Province increasing video surveillance on Mississauga highway
The province just announced that it will be increasing video surveillance along two Peel highways in order to combat gang violence and aggressive driving.
On Oct. 22, the Ontario government said it's investing $410,000 in surveillance technology to help Peel Regional Police deter aggressive driving and gun and gang violence along the 403 and 410—two of Canada’s busiest highways.
The province says strengthening the Closed-Circuit Television (CCTV) surveillance system along the highways will allow police officers to "identify and stop dangerous driving and other criminal activity and improve public safety."
The investment comes several months after Brampton Mayor Patrick Brown asked the province to increase highway surveillance in the wake of several high-profile shootings on the 410.
According to police, four shootings have occurred on the 410 in the past two years, with one shooting claiming the life of 23-year-old Brampton man Jason Ramkishun. Police say that Ramkishun was fatally shot by people who believed he was someone else.
Police allege that many of the aggressive driving incidents occurring in Brampton and Mississauga have been linked to gun and gang-related violence and organized crime activities.
“Tragically, this year alone in our community, 36 lives have been lost as a result of traffic fatalities. The primary cause of these incidents is aggressive and impaired driving. This is an unacceptable risk to our community which has rippling effects on our collective safety and well-being,” said Peel Regional Police Chief, Nishan Duraiappah, in a statement.
“Peel Region has also experienced gun and gang violence on our roadways resulting in multiple homicides some of which have involved unintended victims. This investment will deter this reckless behaviour and allow us to respond appropriately and effectively to the activities that put lives at risk.”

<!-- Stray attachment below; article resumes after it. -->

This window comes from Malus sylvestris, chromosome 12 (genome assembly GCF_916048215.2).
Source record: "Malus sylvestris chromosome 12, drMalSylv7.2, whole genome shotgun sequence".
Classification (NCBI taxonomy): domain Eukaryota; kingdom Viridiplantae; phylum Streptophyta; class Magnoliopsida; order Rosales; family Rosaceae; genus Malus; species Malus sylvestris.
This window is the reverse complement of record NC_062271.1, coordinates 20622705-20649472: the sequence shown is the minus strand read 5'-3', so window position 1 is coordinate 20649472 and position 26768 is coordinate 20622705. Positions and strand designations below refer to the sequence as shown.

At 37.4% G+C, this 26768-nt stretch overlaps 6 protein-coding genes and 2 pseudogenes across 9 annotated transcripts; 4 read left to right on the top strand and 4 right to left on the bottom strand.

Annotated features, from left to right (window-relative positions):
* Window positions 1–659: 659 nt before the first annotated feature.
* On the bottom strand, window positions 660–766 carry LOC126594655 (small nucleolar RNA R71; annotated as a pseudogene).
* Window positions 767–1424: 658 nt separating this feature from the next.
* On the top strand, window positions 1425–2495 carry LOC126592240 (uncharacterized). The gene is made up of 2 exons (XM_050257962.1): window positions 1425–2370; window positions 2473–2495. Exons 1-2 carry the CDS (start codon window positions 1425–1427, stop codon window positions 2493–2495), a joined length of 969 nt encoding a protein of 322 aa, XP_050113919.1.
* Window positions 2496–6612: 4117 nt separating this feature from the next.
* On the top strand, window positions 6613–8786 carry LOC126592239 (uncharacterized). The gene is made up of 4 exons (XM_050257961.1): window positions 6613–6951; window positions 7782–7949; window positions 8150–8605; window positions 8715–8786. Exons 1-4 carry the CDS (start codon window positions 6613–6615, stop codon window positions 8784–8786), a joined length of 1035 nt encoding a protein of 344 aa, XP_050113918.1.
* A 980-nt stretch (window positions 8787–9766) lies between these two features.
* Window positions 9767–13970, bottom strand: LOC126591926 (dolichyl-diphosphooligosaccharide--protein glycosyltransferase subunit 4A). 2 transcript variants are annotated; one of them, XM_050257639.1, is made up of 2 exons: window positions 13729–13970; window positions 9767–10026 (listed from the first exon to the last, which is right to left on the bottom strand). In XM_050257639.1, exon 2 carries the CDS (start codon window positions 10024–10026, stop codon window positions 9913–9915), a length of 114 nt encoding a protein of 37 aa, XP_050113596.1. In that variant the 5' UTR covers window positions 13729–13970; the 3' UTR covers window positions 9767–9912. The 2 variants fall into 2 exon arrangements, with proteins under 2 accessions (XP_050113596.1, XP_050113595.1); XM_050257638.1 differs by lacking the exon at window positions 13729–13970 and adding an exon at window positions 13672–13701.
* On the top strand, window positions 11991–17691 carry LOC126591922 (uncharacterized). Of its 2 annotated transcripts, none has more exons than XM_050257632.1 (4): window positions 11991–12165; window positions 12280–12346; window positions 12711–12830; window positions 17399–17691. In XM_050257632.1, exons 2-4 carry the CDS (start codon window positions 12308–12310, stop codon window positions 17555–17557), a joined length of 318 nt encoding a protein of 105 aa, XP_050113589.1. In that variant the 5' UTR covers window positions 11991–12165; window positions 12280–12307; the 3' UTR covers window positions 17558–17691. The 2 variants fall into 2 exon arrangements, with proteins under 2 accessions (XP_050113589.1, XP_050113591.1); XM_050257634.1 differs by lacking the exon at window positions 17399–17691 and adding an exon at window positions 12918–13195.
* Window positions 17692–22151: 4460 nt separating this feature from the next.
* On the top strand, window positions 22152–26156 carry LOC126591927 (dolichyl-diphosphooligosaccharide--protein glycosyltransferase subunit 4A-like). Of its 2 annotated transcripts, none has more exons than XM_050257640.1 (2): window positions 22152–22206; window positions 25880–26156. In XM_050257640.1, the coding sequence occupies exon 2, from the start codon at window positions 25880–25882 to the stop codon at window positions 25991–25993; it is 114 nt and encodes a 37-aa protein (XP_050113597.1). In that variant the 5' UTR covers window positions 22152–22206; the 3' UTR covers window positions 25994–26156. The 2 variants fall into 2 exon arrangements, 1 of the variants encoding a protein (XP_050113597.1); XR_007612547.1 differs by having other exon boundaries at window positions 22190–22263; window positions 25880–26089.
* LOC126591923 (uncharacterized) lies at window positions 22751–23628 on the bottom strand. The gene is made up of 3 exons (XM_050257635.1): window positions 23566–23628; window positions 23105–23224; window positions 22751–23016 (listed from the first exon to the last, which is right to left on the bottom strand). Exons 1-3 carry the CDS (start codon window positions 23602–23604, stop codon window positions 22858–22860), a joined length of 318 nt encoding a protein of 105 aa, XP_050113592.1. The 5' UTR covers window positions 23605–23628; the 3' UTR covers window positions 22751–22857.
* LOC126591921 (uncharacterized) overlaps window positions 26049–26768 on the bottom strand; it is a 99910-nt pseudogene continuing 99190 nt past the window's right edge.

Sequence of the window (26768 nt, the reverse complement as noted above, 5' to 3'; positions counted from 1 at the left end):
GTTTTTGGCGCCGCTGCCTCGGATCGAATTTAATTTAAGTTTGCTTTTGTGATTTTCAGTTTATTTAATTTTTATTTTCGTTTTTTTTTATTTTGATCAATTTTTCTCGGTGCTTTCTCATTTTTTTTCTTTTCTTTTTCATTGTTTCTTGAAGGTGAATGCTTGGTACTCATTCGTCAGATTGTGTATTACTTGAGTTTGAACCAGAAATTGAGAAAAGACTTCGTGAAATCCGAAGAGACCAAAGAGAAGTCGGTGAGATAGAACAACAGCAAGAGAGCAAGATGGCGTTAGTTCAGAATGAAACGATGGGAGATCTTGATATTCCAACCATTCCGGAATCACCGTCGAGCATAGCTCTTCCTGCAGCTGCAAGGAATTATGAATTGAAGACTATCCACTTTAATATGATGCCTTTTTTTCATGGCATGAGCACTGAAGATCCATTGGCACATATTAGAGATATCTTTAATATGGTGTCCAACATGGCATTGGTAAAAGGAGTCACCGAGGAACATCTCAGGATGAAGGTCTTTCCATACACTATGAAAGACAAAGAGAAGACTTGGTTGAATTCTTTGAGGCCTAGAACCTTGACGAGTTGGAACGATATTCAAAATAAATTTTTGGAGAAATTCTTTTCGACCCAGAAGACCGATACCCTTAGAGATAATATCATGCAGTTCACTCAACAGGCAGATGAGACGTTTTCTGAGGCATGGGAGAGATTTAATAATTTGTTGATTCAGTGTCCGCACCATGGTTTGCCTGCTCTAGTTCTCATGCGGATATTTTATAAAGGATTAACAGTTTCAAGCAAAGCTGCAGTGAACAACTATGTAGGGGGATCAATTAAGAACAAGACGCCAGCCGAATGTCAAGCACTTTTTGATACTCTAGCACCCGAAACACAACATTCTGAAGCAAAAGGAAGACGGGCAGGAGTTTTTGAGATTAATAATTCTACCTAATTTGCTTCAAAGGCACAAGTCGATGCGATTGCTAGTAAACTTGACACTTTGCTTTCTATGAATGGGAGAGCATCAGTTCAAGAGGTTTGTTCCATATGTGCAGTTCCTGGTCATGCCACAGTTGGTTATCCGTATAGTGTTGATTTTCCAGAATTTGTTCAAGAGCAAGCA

The province says the new investment builds on the $6 million provided through the new Ontario CCTV Grant program over the next three years to help expand CCTV surveillance systems in more municipalities throughout the province.
“Improving the technology and information available to Ontario’s police and prosecutors is critical to deterring unlawful activity and holding offenders accountable in our communities and on our highways,” said Attorney General Doug Downey in a statement.
“We are committed to standing up for law-abiding citizens in a safer Peel Region.”
Aggressive driving behaviours are subject to roadside impoundments and suspensions, fines of up to $10,000, six demerit points, post-conviction licence suspension and possible jail time.
Provincewide, 52 per cent more stunt driving and street racing charges were laid during the COVID-19 period (8,209 charges), from March 2020 to August 2020, compared to the same time period in 2019 (5,426 charges laid). The largest spike in dangerous driving offences occurred in May, when 95 per cent more charges were laid in 2020.
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